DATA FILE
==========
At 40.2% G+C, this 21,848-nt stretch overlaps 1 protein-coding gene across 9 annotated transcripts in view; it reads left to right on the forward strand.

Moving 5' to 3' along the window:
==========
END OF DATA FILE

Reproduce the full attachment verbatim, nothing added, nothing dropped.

At 40.2% G+C, this 21,848-nt stretch overlaps 1 protein-coding gene across 9 annotated transcripts in view; it reads left to right on the forward strand.

Moving 5' to 3' along the window: